- Associated Press - Friday, February 5, 2016

ELLINGTON, Conn. (AP) - Six weeks after a mother-of-two was found shot to death in her north-central Connecticut home two days before Christmas, relatives are frustrated and some town residents are worried as state police have yet to announce an arrest or any details of the investigation.

Connie Dabate, 39, was found dead and her husband, Richard, was found wounded when authorities responded to a burglary alarm at their Ellington home shortly after 10 a.m. on Dec. 23. State troopers also said there was smoke in the home. The couple’s two sons, ages 9 and 6 were in school at the time, officials said.

The medical examiner’s office later determined that Connie Dabate died from multiple gunshot wounds to her head and abdomen. Richard Dabate was treated for undisclosed injuries at a hospital and discharged.

“It’s a shock to everybody,” Ellington First Selectman Lori Spielman said Friday. “Everybody is always wondering what’s going on, but they have to let the investigators finish investigating.”

Trooper Kelly Grant, a state police spokeswoman, said there was no update to report and detectives are still investigating. State police previously said there was never any threat to the public or community during the incident, but declined to elaborate.

Relatives of Connie Dabate said they’re frustrated that no one has been arrested yet, but the family is doing OK amid the uncertainty.

“Of course we all want to know, but we’re getting by day by day,” said Leslie Garabedian, Connie’s sister. “It’s all difficult.”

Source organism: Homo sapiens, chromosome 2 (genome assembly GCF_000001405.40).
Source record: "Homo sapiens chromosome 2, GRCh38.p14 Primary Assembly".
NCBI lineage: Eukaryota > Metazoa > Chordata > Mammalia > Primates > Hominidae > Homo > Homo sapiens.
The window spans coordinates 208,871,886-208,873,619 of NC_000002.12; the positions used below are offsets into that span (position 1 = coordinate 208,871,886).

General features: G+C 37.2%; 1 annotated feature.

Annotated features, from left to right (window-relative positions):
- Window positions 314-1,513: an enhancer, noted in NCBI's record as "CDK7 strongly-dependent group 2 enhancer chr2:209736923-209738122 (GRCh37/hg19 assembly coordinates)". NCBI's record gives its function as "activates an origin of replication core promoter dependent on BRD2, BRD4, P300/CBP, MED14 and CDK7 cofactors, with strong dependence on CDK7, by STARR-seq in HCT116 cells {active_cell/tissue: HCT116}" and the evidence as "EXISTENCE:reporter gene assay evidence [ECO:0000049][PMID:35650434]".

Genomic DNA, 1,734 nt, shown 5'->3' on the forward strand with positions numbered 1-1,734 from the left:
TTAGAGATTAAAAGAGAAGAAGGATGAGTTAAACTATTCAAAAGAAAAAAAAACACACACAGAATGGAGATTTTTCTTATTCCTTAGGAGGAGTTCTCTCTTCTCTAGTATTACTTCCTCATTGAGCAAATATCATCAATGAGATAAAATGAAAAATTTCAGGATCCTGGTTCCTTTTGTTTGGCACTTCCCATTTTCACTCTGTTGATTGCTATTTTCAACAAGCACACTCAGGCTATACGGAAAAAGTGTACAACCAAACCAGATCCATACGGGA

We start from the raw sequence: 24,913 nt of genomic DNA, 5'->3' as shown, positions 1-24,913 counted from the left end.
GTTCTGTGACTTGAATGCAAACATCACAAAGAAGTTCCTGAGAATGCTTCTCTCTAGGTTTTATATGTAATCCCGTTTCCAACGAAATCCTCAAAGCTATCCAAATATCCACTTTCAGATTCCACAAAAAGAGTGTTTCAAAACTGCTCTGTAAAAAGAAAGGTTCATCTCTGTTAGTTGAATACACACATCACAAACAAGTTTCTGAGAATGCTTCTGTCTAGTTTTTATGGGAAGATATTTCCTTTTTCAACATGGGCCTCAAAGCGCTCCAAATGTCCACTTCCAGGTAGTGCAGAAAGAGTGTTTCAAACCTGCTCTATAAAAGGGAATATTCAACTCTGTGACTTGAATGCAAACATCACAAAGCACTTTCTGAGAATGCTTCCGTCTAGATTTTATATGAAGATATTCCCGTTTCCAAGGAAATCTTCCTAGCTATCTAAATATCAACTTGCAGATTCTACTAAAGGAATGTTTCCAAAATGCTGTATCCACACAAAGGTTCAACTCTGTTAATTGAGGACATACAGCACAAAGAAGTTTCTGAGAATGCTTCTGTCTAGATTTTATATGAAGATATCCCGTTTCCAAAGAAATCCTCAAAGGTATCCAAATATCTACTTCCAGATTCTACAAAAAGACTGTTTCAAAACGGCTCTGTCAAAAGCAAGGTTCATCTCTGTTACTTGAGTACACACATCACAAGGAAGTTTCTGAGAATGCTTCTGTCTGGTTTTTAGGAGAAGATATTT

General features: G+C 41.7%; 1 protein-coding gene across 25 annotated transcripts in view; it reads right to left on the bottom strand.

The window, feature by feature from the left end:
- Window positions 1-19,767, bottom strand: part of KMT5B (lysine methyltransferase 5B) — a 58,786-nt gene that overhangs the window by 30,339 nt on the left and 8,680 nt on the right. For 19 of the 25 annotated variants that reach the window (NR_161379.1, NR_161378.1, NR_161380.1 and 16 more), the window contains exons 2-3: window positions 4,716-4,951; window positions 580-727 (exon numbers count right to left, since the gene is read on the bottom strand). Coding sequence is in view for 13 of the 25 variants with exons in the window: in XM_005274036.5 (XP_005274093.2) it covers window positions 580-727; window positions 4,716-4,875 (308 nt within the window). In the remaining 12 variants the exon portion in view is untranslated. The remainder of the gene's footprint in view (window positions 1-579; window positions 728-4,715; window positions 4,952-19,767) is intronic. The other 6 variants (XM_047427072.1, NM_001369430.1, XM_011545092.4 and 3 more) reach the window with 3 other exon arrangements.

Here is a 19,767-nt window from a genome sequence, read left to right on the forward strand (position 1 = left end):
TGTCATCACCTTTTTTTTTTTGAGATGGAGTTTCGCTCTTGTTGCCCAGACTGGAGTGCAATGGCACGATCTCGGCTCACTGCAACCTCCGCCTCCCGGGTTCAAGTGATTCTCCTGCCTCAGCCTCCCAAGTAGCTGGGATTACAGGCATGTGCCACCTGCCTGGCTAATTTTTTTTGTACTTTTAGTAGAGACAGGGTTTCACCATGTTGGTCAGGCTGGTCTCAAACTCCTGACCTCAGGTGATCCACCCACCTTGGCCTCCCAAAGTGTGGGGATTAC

Richard Dabate did not return phone and Facebook messages seeking comment.

Some town residents said they are worried that the killer won’t be caught, and a lack of an arrest is fueling speculation.

“Somebody has to be held accountable,” said Cathy Howat, who lives a few miles from the Dabates’ home. “Somebody gets murdered like that and you want to have information.”

Ellington, about 20 miles northeast of Hartford, is a quiet bedroom and farming community of about 16,000 people.

“It just seems strange that nothing’s been done,” said Carol Palmer, 80, who owns a horse farm less than a mile from the Dabates’ home.

Connie Dabate, a pharmaceutical sales representative, grew up in Vernon and Ellington and graduated from the University of Connecticut in 1999, according to an obituary prepared by her family.

In a Facebook post last month, Richard Dabate said his wife touched the lives of many people.

“Many questions, unanswered, but we are all doing our best to move forward, as impossible as it seems,” he wrote. “We try to stay strong, for the boys.”

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